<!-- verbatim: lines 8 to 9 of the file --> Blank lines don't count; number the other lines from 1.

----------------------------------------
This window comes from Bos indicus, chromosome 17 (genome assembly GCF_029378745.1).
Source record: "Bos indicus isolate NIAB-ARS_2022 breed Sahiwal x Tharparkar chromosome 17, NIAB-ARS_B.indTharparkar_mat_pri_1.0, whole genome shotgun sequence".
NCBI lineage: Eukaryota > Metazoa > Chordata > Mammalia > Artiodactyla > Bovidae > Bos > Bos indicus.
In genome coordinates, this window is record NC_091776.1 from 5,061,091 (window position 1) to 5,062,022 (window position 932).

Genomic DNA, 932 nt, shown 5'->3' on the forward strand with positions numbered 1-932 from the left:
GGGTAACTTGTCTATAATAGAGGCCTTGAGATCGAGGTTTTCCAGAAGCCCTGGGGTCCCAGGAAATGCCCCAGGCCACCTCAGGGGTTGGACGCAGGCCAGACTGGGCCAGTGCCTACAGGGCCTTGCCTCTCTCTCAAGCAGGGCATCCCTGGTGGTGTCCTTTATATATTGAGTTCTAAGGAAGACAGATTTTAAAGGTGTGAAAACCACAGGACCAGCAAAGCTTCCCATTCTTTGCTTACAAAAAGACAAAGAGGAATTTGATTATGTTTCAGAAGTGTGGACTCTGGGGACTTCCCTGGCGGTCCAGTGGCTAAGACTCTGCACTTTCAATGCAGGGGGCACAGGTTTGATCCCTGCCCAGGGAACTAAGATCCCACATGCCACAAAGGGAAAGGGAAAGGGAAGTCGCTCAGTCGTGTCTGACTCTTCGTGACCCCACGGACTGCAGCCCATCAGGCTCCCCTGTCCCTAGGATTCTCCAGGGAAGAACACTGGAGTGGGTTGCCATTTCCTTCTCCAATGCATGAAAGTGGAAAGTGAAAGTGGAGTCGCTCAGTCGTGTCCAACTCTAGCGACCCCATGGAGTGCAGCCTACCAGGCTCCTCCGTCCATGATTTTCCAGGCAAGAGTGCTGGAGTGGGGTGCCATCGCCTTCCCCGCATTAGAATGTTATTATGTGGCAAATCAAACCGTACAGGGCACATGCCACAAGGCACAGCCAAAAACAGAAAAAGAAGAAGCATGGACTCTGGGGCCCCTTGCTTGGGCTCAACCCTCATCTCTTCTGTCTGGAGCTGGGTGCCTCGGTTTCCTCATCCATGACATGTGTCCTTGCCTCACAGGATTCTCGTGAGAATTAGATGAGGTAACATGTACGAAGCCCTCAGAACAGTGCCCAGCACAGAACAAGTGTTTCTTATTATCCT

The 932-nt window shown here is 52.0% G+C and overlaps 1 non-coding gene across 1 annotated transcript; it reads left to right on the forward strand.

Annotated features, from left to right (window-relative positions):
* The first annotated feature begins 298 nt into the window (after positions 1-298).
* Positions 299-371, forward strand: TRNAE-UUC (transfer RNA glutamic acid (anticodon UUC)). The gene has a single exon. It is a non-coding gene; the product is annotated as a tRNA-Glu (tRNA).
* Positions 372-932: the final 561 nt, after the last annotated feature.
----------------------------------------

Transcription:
Annotated features, from left to right (window-relative positions):
* The first annotated feature begins 298 nt into the window (after positions 1-298).